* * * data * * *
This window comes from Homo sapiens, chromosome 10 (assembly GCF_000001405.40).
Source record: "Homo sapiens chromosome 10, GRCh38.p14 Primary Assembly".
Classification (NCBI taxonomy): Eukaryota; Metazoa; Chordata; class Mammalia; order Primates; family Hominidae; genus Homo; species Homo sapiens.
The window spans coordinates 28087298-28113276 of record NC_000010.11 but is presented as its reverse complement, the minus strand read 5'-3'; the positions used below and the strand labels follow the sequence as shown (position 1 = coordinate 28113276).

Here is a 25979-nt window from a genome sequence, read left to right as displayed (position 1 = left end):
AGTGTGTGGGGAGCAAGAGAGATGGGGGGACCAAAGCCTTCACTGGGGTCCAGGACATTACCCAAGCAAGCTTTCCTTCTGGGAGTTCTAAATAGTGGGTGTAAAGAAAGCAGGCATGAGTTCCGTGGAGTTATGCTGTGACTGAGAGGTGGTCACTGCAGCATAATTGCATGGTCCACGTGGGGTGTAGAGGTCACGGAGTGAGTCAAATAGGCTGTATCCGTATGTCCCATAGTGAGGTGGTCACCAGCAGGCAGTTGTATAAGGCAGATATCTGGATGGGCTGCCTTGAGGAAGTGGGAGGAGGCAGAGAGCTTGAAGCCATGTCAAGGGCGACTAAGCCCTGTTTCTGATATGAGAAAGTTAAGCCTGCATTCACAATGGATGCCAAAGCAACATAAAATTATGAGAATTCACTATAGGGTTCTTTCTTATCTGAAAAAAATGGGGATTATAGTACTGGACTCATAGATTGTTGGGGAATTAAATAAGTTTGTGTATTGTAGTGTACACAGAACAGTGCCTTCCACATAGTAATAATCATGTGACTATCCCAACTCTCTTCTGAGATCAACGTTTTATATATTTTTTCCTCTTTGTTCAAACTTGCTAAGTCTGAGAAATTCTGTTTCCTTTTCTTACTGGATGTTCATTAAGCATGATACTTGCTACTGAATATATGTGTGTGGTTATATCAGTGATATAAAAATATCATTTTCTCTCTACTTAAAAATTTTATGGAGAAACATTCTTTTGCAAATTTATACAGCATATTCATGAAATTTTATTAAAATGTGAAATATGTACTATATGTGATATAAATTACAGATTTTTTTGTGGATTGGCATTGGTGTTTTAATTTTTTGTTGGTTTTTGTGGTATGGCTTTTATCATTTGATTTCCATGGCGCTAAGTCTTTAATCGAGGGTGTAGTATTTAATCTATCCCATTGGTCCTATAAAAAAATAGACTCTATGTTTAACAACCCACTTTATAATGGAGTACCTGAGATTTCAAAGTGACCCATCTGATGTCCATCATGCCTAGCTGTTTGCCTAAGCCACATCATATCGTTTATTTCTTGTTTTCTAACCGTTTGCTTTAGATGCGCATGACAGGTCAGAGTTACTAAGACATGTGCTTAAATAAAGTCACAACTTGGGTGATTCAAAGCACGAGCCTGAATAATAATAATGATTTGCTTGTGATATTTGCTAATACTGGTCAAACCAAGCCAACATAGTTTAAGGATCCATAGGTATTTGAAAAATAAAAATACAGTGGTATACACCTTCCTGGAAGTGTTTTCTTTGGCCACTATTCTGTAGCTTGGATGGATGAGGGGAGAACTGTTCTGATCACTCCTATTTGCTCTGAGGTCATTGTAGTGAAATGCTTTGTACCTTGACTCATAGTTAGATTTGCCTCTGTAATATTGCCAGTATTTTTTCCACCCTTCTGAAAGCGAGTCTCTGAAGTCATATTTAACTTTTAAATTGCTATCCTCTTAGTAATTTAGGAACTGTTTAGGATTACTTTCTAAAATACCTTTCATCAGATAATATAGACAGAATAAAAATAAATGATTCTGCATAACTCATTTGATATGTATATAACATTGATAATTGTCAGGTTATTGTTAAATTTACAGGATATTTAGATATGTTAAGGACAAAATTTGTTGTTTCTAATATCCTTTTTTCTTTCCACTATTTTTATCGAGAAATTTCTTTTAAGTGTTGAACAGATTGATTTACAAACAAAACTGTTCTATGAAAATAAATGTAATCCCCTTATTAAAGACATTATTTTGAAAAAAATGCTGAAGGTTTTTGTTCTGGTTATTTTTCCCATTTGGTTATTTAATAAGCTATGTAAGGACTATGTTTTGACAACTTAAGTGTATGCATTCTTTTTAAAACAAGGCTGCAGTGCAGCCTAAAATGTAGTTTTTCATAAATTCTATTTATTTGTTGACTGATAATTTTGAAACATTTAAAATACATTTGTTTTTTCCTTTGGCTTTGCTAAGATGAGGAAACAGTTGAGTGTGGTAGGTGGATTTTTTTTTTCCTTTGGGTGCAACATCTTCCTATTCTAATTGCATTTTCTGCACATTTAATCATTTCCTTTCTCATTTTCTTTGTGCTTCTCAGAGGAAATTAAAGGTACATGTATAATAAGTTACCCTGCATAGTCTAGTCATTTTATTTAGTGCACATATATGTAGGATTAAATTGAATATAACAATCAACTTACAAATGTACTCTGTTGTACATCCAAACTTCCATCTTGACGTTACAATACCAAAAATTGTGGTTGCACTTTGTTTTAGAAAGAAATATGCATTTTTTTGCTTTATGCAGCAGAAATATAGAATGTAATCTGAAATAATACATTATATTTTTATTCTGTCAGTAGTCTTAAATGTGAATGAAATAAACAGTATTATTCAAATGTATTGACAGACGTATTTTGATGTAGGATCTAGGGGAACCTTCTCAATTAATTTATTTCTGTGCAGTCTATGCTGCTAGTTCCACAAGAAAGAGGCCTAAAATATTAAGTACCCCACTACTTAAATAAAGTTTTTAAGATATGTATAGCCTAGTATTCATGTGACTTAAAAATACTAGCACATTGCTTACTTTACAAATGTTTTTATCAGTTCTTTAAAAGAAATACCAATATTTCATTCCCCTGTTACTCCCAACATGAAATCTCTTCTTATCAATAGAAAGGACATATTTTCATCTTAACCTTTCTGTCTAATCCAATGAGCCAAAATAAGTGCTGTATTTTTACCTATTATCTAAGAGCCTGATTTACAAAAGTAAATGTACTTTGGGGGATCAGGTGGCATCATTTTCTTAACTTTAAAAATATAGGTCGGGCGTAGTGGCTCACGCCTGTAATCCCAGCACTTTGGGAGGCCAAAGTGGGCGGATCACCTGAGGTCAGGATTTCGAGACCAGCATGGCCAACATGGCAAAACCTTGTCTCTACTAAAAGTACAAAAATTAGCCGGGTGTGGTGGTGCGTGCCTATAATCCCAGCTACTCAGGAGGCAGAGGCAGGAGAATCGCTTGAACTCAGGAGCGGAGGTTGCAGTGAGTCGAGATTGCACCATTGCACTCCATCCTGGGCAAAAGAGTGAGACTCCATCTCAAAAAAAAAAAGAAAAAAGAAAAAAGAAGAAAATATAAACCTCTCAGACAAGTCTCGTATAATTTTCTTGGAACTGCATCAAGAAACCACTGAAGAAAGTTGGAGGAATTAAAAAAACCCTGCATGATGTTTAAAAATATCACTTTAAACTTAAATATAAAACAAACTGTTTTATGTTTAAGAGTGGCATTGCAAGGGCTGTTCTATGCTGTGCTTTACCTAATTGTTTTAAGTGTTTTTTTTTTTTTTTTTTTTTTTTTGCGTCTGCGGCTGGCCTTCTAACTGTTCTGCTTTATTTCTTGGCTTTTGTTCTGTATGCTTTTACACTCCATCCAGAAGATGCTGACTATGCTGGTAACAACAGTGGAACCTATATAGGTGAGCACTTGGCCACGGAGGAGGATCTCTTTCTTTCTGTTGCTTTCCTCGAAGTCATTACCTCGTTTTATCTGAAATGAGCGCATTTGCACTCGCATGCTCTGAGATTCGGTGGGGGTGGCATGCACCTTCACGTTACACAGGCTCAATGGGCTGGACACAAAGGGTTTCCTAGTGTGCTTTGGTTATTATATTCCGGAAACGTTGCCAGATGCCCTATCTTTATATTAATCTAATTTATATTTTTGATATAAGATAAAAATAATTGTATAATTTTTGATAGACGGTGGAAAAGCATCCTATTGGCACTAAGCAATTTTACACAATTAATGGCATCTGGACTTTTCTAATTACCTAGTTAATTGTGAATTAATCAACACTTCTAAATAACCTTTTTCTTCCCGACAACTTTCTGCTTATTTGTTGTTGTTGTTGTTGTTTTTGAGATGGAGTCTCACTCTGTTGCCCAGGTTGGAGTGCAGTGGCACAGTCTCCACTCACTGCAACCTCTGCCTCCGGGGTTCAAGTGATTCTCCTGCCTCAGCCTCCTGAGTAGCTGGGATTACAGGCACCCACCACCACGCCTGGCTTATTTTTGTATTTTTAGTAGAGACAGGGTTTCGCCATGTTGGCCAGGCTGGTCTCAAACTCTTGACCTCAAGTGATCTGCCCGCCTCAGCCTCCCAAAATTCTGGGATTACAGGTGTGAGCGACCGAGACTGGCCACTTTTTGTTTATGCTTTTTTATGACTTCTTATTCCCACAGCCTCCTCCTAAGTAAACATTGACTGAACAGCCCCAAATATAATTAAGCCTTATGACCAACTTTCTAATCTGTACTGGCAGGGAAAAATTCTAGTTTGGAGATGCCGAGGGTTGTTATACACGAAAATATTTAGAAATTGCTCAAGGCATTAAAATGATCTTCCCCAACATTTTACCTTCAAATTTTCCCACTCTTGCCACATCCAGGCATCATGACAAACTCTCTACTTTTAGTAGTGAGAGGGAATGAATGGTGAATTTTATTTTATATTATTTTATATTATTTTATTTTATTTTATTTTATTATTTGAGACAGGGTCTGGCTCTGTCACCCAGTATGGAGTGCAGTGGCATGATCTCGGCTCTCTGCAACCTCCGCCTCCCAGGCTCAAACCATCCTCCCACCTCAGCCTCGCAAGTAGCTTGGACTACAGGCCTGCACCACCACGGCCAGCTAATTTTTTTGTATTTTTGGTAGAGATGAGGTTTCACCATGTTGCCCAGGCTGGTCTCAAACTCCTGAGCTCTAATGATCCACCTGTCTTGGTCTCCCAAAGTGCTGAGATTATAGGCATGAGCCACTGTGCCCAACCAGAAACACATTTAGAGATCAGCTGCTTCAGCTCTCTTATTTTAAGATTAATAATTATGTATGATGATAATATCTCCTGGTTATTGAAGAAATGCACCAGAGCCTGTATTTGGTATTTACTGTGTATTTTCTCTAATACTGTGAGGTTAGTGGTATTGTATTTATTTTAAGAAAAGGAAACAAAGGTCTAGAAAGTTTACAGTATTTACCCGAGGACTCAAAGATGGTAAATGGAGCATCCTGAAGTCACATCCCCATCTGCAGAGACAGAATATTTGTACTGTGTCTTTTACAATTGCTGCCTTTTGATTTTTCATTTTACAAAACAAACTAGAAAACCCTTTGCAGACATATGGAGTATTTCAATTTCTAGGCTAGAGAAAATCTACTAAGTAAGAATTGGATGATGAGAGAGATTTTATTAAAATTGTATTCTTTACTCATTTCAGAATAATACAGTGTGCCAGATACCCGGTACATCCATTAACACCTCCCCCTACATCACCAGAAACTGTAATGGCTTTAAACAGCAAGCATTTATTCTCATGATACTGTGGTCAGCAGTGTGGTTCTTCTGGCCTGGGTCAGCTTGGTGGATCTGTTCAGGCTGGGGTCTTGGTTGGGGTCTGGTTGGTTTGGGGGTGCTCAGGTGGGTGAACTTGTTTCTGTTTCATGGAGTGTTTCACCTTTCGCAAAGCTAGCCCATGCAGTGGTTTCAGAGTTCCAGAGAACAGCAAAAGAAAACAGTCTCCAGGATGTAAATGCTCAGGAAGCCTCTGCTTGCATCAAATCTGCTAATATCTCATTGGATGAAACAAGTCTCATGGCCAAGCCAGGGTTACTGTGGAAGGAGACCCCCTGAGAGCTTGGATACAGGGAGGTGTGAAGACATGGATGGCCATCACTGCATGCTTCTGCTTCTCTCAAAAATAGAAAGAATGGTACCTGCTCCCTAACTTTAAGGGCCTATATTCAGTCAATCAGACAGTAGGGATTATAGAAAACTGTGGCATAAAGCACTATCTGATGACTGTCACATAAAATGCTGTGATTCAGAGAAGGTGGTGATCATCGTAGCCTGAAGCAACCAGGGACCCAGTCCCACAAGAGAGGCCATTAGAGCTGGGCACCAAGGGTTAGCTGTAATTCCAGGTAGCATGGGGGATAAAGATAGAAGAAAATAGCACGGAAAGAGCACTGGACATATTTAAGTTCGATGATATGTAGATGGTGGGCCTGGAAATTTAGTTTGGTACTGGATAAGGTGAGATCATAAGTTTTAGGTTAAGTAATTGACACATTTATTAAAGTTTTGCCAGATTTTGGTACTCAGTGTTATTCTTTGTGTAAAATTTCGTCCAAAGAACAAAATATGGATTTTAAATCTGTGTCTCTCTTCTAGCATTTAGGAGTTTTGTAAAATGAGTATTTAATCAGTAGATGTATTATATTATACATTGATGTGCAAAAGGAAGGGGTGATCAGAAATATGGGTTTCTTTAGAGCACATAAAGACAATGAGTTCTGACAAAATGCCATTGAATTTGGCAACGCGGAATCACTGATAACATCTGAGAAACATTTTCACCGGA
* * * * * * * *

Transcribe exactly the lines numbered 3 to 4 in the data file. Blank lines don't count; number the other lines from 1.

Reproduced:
Classification (NCBI taxonomy): Eukaryota; Metazoa; Chordata; class Mammalia; order Primates; family Hominidae; genus Homo; species Homo sapiens.
The window spans coordinates 28087298-28113276 of record NC_000010.11 but is presented as its reverse complement, the minus strand read 5'-3'; the positions used below and the strand labels follow the sequence as shown (position 1 = coordinate 28113276).